Monday, September 19, 2005

The indictment is not only of a president, but of a people

Even before the floodwaters had begun to recede, it was clear who would be the scapegoat: President Bush. His domestic policy, his foreign policy, his environmental policy, his homeland security policy, his racial policy, his lack of racial policy, his failure to empathize with the victims, his efforts to empathize with the victims, his folksiness, his aloofness, his bureaucratic inertia, his irrepressible can-do optimism.

Oh yes, and his vacation, which was confidently said to be the longest any president had ever taken. Since most past presidents spent as little time as possible in the White House, this must have been difficult to calculate. As far as I have been able to ascertain several European heads of state, the Queen of England included, are still away from their desks.

Thus speaks Daniel Johnson — thanks to Robert Tracinski, who adds that "it is important to recognize that the real target of the Katrina hysteria is nothing so small as the Bush administration. The real target is America itself, its whole system of government, and its distinctive values. The leftists are trying to blame free markets for allegedly causing people to be poor. They are trying to smear America as a racist country that is indifferent to the lives of blacks. They are trying to blame America for being an economic powerhouse that refuses to shut down its industries because of the latest environmentalist hysteria. They are promoting a vision of America as a weak and corrupt nation. The best evidence of this is the reaction of the overseas press. Some TIA Daily readers have sent me truly awful examples--see [here], if you can stomach it--and today's New York Sun offers a good, concise analysis from a correspondent in London, who captures the European left's orgy of envy and "schadenfreude,"s a perverse German word that means "joy in suffering"--their joy in our suffering."

Read it in Johnson's words:

The real target was not Mr. Bush, however. The indictment is not only of a president, but of a people. It is the American way of life that is, in the eyes of many Europeans, the cause of all the troubles of the world. And it is because Mr. Bush is so irredeemably American that every anti-American stereotype is held against him. America, for the armchair moralizers across the Atlantic, means lawlessness, injustice, ignorance, selfishness, and megalomania, all personified by the president.

And because, like so many of his countrymen, Mr. Bush is a Christian, the secularized sophisticates of the Old World are relishing the irony of the fact that the most powerful man on earth has been humbled by this act of a God whose name they never normally deign to mention.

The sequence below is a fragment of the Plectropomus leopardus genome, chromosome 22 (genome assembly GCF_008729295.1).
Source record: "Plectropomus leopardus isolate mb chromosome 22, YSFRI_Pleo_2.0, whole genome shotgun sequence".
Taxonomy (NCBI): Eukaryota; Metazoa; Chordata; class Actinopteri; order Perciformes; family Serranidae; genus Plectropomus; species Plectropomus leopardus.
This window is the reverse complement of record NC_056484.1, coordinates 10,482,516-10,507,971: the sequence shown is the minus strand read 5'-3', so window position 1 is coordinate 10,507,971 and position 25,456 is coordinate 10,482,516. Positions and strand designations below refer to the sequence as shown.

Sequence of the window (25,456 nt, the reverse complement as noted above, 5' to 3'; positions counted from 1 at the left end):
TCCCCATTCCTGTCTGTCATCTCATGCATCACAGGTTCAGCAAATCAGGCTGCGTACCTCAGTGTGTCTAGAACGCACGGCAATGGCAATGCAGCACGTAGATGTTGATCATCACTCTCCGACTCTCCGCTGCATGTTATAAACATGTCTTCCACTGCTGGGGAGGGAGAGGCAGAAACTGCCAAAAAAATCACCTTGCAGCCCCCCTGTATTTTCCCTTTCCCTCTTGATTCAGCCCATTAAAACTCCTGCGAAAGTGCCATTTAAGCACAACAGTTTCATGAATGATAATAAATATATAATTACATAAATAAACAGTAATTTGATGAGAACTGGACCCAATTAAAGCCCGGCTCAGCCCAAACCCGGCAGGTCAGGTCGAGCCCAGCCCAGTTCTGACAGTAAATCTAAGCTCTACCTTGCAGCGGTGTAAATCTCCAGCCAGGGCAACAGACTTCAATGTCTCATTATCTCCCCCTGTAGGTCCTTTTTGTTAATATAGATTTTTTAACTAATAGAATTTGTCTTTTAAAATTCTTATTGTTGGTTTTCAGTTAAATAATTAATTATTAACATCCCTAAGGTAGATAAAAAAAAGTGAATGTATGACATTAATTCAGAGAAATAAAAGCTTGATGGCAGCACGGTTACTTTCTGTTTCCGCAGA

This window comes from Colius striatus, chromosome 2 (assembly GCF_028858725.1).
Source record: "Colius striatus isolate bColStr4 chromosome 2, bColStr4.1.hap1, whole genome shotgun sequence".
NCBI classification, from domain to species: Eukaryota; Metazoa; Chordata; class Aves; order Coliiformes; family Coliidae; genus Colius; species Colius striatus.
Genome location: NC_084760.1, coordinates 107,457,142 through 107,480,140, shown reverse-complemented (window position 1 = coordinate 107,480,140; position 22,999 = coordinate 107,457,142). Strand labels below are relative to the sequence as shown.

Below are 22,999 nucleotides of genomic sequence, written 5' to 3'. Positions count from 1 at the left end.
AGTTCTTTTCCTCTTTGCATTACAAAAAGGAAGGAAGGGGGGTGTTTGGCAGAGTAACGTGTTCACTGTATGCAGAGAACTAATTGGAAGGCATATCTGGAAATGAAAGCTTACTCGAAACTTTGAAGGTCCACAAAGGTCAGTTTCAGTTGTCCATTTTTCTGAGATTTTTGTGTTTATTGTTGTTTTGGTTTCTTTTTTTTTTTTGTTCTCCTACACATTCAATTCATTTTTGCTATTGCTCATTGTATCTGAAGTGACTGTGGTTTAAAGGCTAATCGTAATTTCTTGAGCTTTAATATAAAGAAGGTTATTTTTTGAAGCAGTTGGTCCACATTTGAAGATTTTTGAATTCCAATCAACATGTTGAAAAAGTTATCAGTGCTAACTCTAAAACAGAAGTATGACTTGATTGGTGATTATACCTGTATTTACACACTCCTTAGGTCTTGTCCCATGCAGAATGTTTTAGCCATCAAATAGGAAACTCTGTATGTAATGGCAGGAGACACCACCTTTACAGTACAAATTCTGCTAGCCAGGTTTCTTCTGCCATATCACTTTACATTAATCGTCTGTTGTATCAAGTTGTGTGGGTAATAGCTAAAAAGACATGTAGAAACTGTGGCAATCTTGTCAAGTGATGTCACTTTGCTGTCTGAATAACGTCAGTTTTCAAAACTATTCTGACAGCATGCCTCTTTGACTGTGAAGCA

This gloating over what is, after all, one of the worst natural disasters of recent years has a rather different tone from the warm glow of philanthropic self-congratulation that accompanied the East Asian tsunami just eight months ago. The West was careful not to offend the sensibilities of the local regimes, even where (as in Indonesia or Sri Lanka) there had been evidence of persecution on ethnic or religious lines in the regions most affected. And the Americans were, for once, the heroes of the hour. The American Navy and Air Force provided swift and effective assistance when and where it was most needed. However grudgingly, it had to be admitted, even in Europe, that there was something to be said for the global capacity and ubiquitous presence of the "hyperpower."

In the case of New Orleans, the omnipotence of the hyperpower turned out to have been overhyped. America revealed a vulnerability in its own backyard that took its European critics quite by surprise. The Leviathan was after all mortal. A few were awestruck by the sublime revelation of the power of nature, and expressed their solidarity with the suffering millions of the Deep South. But for intellectuals in the grip of Europe's collective inferiority complex, this was an opportunity too good to be missed. They did not reflect that the lives of Americans are as precarious as anybody else's: They added insult to injury, and in a way that was not just in the worst possible taste, but also despicable.

How would Europe have coped with such a deluge? To judge from the past: certainly no better, and perhaps very much worse. Not much has changed since Pliny the Younger observed the destruction of Pompeii and realized that the Roman Empire was powerless compared to Mount Vesuvius. Most of Europe's catastrophes, though, have not been natural, but man-made: war and genocide, terror, and famine. In every crisis of the last century, the American cavalry have come to Europe's rescue: in two world wars, in the Cold War and the Balkans, now again in the confrontation with Islam. Marshall Aid saved millions of Europeans from starving or freezing to death in the ruins of their continent.

Europeans are not so oblivious of their debt that they do not resent American generosity. As the great Viennese journalist Karl Kraus remarked, "Ingratitude is often disproportionate to the benefaction received." It is only through this prism that Europe's smug reaction to the plight of New Orleans has a hideously perverted logic. This latest manifestation of anti-Americanism is a symptom of a deep malaise which, if it is not treated soon, will do greater damage to Europe itself than to America.

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